Jim McHugh | Squaw Creek Watershed

by Hanna Bates, Watershed Coordinator, Prairie Rivers of Iowa

According to farmer Jim McHugh, you can teach an old dog new tricks when it comes to trying out new conservation practices. If anyone says otherwise, that’s “just malarkey.” 

McHugh, a Squaw Creek Watershed farmer, has been constantly seeking out new practices to keep his farmland in good condition in order to pass it on to future generations of Iowans. These include both in-field practices, such as cover crops and conservation tillage, and larger structures consisting of two wetland sites. Although he’s close to retirement from managing his farm, he’s constantly experimenting with new approaches and practices to find what works best for him and his farm operation goals. 

“I feel like I got a very open mind,” said McHugh. “If I see something somebody else has done that is good, I sure don’t have any trouble trying it.” 

Adding a diverse range of practices customized to the farmland enables farmers like McHugh to find options that address yearly farm goals while still tackling wider water quality goals established by the State of Iowa. McHugh emphasizes the importance of learning from others and seeing the practices at work when it comes to trying something new. Seeing the practices out in the field and getting to know how local farmers successfully carry them out demonstrates how conservation can fit into the day-to-day management of the farm.

“Read – read – read,” says McHugh. “Get the stories, talk to neighbors that try it. It definitely helps. You’ve got to find the program that you’re comfortable with and can work with. If you’re not happy with it, it’s probably not going to work.”  

McHugh is leading by example in the Squaw Creek Watershed. Last fall, he co-hosted a field day with his neighbors, Jim and Anita Johnson, which featured a diverse range of conservation practices. Even though they are neighbors in the watershed, each uses different conservation practices. Farmers, community members, and Iowans from as far as 30 miles away traveled to see how they balance economic goals with water quality improvements. The conservation practices McHugh uses on his farm not only address the water quality in the watershed, but also improve the soil health of his farm ground to meet production goals for his corn and soybeans. According to him, a focus on conservation makes agriculture more resilient and has gained traction in recent years.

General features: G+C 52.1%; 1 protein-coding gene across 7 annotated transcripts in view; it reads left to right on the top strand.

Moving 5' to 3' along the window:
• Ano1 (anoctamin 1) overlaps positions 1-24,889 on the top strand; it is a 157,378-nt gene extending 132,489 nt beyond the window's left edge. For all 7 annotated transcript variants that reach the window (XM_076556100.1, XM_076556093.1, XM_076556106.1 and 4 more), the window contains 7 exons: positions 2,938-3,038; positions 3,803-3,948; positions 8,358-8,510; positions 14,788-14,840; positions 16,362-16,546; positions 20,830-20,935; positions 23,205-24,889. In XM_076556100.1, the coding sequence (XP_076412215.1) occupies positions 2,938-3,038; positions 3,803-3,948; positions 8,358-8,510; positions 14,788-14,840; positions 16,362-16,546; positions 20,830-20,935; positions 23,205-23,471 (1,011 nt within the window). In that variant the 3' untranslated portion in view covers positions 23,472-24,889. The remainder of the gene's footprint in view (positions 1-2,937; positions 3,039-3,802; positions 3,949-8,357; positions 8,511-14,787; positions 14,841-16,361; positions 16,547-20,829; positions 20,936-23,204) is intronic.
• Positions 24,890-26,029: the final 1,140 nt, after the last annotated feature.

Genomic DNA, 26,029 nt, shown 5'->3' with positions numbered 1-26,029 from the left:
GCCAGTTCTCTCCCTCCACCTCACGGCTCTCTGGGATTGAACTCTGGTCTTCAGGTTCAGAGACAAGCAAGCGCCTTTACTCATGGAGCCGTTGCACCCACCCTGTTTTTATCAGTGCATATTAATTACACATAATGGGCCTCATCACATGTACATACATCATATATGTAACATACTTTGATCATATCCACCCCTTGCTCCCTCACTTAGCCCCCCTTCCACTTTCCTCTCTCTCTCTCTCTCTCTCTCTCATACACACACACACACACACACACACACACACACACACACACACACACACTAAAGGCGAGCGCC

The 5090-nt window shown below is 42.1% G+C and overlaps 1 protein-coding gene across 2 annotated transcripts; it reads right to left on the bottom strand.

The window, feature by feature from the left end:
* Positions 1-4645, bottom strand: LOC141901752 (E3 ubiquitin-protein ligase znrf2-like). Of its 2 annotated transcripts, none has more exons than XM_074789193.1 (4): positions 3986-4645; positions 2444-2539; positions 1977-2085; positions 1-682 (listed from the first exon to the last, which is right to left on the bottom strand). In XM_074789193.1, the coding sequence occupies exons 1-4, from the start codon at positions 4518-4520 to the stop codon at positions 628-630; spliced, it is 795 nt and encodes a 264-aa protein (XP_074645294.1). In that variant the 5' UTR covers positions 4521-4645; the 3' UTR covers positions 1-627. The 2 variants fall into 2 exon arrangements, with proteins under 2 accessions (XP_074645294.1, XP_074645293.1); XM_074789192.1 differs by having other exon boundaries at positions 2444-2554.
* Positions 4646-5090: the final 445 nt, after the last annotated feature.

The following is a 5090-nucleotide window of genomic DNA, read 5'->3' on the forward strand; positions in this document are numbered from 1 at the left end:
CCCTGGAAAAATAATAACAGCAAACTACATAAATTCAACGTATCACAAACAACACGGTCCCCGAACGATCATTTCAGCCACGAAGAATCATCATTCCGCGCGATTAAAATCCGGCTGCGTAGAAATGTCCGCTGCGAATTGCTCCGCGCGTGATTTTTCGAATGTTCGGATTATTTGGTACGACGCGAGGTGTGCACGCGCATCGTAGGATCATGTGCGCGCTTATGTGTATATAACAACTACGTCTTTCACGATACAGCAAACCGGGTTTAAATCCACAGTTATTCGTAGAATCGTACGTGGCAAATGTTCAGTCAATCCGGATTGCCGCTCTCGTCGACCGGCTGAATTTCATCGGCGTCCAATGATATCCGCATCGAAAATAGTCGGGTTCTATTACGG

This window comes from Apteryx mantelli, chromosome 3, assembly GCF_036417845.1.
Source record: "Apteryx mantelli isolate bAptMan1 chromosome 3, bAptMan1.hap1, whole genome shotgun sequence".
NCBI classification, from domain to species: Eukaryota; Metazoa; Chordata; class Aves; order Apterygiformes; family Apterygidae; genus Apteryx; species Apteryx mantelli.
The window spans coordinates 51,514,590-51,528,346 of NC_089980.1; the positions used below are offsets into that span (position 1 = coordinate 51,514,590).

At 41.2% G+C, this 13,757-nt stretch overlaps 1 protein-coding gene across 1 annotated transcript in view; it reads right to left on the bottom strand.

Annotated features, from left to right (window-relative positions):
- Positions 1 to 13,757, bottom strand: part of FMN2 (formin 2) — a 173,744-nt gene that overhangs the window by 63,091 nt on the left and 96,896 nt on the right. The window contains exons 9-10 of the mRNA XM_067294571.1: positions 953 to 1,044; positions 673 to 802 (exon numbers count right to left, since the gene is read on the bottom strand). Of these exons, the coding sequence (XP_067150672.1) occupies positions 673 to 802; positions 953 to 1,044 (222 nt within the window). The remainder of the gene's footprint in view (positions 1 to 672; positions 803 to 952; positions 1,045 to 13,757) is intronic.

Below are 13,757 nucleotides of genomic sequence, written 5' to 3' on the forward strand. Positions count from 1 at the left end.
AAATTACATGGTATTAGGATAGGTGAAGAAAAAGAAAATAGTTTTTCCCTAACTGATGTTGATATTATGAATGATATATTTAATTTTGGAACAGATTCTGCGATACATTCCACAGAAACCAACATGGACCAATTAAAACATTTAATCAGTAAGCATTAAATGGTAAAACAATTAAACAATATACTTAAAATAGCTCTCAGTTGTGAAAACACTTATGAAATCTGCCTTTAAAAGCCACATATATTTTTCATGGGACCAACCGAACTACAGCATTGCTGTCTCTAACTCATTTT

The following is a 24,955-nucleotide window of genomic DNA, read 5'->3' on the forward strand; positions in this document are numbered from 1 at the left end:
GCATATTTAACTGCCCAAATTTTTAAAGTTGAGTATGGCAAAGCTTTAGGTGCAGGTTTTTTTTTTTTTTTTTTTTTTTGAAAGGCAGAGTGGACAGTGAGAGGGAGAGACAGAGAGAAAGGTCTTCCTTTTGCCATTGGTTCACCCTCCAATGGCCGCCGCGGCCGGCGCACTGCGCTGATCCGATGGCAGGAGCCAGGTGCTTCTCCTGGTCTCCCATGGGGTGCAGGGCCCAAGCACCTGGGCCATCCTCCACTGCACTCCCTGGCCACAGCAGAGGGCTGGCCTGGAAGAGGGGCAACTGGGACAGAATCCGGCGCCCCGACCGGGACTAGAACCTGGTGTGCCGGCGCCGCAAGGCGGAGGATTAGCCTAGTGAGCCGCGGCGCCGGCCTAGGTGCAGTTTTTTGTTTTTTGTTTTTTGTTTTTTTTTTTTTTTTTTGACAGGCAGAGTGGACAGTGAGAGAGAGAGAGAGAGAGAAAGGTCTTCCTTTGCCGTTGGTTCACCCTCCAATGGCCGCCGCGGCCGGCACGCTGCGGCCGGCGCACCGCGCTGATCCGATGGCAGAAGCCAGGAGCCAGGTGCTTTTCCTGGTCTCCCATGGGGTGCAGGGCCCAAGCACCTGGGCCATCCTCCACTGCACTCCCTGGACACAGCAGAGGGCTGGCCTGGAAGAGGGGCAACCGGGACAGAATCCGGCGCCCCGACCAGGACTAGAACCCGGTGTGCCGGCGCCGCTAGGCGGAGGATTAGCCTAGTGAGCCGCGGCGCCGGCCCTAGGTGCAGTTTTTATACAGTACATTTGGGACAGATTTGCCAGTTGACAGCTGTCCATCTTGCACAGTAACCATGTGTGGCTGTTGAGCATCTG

“It seems like it’s becoming more of the conversation all the time, and it’s a very important thing to me now as a matter of fact,” said McHugh. “Twenty-five years ago we’d never give it a thought. Now-a-days it’s on the top of the list to get your soil as healthy as you can.”

McHugh is the second generation on his family farm, which has been in operation for about 75 years. For him, farming is more than an occupation, it’s a lifestyle. From his perspective, it’s not always easy, but it’s the successes of building quality soils and having a good growing season that make it worthwhile. His primary motivation for incorporating conservation practices is to build a resilient farm operation so that he may pass it on to future generations in his family.

He notes that he is proud to be a part of the farm legacy that will lead to his family farm achieving Century Farm status in Iowa with his son continuing on in the operation in the next several decades. For him, maintaining the longevity of the farm requires the use of tried-and-true conservation practices as well as experimenting with new and innovative ideas. Doing so requires patience, experimentation, and a willingness to show others that he is trying something different.  

“I’m still learning – ask me about my rye fields,” said McHugh. “I told a couple of neighbors I’m the guinea pig, so you guys all keep watching.”

Facts about Jim McHugh’s Farm
What is the total size of your farm operation?
500 acres with a 30-head cattle operation

How long has your farm been in operation?
75 years across three generations of the McHugh Family

What are your farm’s crops or products?. 
Corn, Soybeans, Oats, Alfalfa, Cereal Rye Cover Crop Seed, and Cattle

What conservation practices do you use on your farm?
• Conservation Tillage (both no-till and minimum-till)
• Soil Testing/Sampling
• Sidedress spring/summer applied N fertilizer
• Timing of fertilizer application
• P application based on soil test optimum levels
• Extended crop rotation with alfalfa
• Cover crops (cereal rye)
• Contour and riparian buffer strips
• Wetland sites

How long have you been managing your farm with these practices?
Over 40 years